Vienna House Diplomat Prague
On the diplomatic stage.
With their skilful utilisation of colour, light and materials, BWM Architekten have brought the popular business hotel Vienna House Diplomat Prague, which dates back to the 1980s, into the here and now.
BWM Architekten have thoughtfully refurbished the popular 400-room Vienna House Diplomat Prague and adapted it to its evolving surroundings by means of alternating colours, varied materials and different lighting compositions – while keeping the disruption to ongoing hotel operations to a minimum. The bar and restaurant are now also open to the local population. Their distinct zones with unique identities and elegantly outlined contrasting colours create an ambience that fully lives up to the name Diplomat.
The name says it all
The word “diplomat” stands for international relations, for the big wide world and for a sophisticated atmosphere. Visually, all this is conveyed through a clever interplay of lines and stripes, some of which already existed before and were extended correspondingly. “We wanted to build on the existing quality of this solidly designed building, to draw on the diplomatic ambience and reinforce it,” says BWM architect Erich Bernard, explaining the concept. To this end, the team contrasted the black/white colour spectrum, which is generally considered “masculine”, on the one hand, with “feminine” colours such as peach, coral red and creme, on the other. Elegant black outlines on the floors, walls and ceilings round off the overall look.
We wanted to build on the existing quality of this solidly designed building, to draw on the diplomatic ambience and reinforce it.Erich Bernard
Individual zones instead of open space
The extremely spacious ground floor area with the reception, lobby, bar and restaurant was divided into different atmospheric areas, each with its own individual flair and personality. The reception consists of welcoming, free standing desks, instead of the customary massive reception counter; comfortable seating niches with different types of seating afford privacy in the lobby; in contrast, there is also a free-standing community table that facilitates communication and spontaneous encounters.
Navigation via the bar
The long bar with rounded ends forms the heart of the ground floor area. It guides the guest from the lobby through to the restaurant, thereby creating a link between the individual areas. Long curtains elegantly frame the large windows of the café and restaurant.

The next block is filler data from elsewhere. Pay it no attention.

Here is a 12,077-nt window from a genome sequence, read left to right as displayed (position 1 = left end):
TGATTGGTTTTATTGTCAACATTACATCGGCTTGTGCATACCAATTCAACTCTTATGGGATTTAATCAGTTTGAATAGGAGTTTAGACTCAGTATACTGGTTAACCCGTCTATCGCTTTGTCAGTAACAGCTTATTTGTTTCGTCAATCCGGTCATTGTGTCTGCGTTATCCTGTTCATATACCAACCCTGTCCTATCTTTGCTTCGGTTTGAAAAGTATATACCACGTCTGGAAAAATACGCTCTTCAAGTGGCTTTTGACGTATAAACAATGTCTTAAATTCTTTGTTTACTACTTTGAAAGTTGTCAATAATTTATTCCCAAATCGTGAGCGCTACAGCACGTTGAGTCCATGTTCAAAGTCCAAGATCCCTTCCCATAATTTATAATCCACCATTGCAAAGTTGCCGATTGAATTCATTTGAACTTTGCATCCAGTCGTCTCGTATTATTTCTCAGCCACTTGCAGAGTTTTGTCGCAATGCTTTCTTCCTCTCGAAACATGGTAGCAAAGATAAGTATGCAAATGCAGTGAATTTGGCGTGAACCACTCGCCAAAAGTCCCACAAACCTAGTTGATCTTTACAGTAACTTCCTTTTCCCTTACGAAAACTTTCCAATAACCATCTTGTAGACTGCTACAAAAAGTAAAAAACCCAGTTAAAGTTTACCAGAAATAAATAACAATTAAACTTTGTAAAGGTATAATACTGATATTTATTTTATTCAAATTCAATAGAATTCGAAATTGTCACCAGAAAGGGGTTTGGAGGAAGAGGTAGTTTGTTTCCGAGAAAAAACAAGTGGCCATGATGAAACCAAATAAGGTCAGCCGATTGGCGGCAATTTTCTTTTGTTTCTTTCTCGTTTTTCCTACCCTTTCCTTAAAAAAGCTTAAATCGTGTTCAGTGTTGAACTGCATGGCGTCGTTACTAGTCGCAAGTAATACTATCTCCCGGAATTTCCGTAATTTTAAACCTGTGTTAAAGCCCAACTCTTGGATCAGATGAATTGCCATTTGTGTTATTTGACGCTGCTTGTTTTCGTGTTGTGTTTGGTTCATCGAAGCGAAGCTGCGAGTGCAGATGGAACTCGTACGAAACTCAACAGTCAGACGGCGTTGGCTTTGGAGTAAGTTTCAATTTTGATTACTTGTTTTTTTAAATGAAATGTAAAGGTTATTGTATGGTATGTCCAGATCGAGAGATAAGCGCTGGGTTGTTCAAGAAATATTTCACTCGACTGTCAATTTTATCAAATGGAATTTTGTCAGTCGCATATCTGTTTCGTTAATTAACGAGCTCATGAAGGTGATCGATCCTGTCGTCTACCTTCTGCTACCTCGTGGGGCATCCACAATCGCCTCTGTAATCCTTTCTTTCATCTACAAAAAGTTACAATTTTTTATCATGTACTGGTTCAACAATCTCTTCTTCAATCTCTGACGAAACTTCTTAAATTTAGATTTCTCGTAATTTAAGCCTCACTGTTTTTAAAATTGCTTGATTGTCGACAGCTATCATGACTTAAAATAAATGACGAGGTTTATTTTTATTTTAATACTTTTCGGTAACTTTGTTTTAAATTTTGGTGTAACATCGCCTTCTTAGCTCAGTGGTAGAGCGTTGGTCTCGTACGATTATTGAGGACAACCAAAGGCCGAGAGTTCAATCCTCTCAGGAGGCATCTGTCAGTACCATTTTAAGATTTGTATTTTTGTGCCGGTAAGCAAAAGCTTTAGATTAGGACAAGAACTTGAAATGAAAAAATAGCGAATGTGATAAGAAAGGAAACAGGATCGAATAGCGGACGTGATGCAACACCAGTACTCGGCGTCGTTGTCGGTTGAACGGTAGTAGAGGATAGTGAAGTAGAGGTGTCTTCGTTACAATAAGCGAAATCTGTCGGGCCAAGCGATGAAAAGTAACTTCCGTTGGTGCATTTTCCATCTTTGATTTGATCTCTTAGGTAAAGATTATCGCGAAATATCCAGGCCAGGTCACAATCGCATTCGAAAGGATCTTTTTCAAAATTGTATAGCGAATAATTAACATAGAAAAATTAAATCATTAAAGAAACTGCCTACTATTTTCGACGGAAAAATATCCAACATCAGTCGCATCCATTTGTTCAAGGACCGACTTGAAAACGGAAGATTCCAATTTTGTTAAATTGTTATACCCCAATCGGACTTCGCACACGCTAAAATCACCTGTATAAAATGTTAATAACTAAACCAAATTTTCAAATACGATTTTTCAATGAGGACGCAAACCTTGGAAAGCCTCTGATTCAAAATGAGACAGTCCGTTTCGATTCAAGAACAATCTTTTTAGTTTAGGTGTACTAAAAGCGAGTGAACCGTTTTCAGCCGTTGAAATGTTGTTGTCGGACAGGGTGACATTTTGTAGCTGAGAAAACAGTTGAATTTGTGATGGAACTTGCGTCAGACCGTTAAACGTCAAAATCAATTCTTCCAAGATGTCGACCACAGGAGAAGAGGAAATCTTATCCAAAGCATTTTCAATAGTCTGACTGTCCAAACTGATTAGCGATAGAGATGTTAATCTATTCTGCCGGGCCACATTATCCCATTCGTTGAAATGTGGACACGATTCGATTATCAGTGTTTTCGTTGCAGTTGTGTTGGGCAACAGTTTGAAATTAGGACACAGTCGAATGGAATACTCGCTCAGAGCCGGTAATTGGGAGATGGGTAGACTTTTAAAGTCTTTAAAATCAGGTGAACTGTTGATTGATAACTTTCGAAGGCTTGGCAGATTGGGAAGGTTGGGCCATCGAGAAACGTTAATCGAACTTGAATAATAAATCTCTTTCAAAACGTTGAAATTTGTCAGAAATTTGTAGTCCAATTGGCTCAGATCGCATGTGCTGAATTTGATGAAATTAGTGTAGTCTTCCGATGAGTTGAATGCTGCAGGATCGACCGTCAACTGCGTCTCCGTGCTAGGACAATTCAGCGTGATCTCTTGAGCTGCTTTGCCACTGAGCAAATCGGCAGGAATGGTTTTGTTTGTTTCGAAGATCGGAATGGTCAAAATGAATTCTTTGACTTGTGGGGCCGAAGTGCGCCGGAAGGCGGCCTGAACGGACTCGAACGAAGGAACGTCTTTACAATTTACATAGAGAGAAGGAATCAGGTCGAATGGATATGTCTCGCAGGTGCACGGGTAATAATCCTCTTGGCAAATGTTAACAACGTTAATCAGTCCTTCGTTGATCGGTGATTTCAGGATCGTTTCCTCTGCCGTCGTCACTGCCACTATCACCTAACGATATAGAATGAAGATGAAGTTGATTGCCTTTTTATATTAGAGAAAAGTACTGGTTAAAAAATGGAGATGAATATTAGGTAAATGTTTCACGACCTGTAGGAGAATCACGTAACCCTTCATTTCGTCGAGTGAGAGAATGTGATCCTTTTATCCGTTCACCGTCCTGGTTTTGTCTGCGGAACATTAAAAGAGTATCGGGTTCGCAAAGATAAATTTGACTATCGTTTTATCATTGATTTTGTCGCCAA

Diplomat club for hotel guests and the general public
Dark tiles on the columns and warm shades of brown create a sense of well-being and cosiness. Carpet design and lighting variations form individual areas. with low seating and Chesterfield leather sofas – with their typical deep-set buttons and diamond-shaped pattern – conjuring the atmosphere of a distinguished private club, especially in the evenings. The bar and restaurant area now has another, separate entrance, which allows the general public to enter without having to pass through the hotel. “This is a key factor, especially now that the area around the Vienna House Diplomat Prague is experiencing a construction boom. This separate entrance gives the growing number of office workers nearby direct, uncomplicated access to the hotel’s bar and restaurant,” says BWM architect Erich Bernard. Hotel guests, in turn, do not need to leave the building to enjoy a coffee or snack during the day or to order a cocktail at the bar in the evening, thanks to the seamless connection to the lobby.
This separate entrance gives the growing number of office workers nearby direct, uncomplicated access to the hotel’s bar and restaurant.Erich Bernard
Breakfast – both sociable and private
The concept of spatial partitioning is maintained in the two breakfast areas on the first floor. Instead of hiding the existing columns, BWM Architekten covered them in black tiles, integrated them into the overall look and gave them functions – as a beverage station, for instance. The open breakfast kitchen is a lively central point and the adjacent buffet consists of practical islands that also allow and facilitate social encounters. Carpet elements with different designs divide the extensive breakfast area into zones; bench elements with polygonal screens made of ribbed glass also structure the area and create spaces with more privacy.
The hallway is the prelude to the room
In the hallways, the dark floors contrast with the light walls and ceilings, and the carpets are interspersed with golden lines, conveying a sense of elegance. The rooms are divided into two typologies with different colour tonalities and furnishings: The first type has beds with polygonal headboards made of wood with a herringbone pattern and striking octagonal wall mirrors; the second has rounded bed headboards and large, oval wall mirrors. Some of the rooms have free-standing furniture, while others have a built-in long bench with a desk, which, in combination with the specially designed floor lamps and colour-coordinated curtains, creates an ambience that is both cosy and chic.
The green, floral wallpaper in the areas in front of the conference rooms visually draws the green of the surrounding treetops into the interior. Carpets in different colours, round mirrors, comfortable seating, bar tables and wall boards create a relaxed atmosphere and also give guests the opportunity to unwind during breaks.
Refurbishment of a business hotel with 400 rooms and 23 conference rooms; implementation alongside the hotel’s day-to-day business
Vienna International Hotelmanagement AG
Erich Bernard, Markus Flägner, Katrin Stefanzl, Nadine Elisabeth Albenberger, Elisabeth Morillo-Napetschnig, Marlene Gesierich, Nadja Cvrcek, Ismail Berkel
BWM Architekten / boysplaynice
Vienna House Prague
Riedl, Messe-/Laden- & Objektbau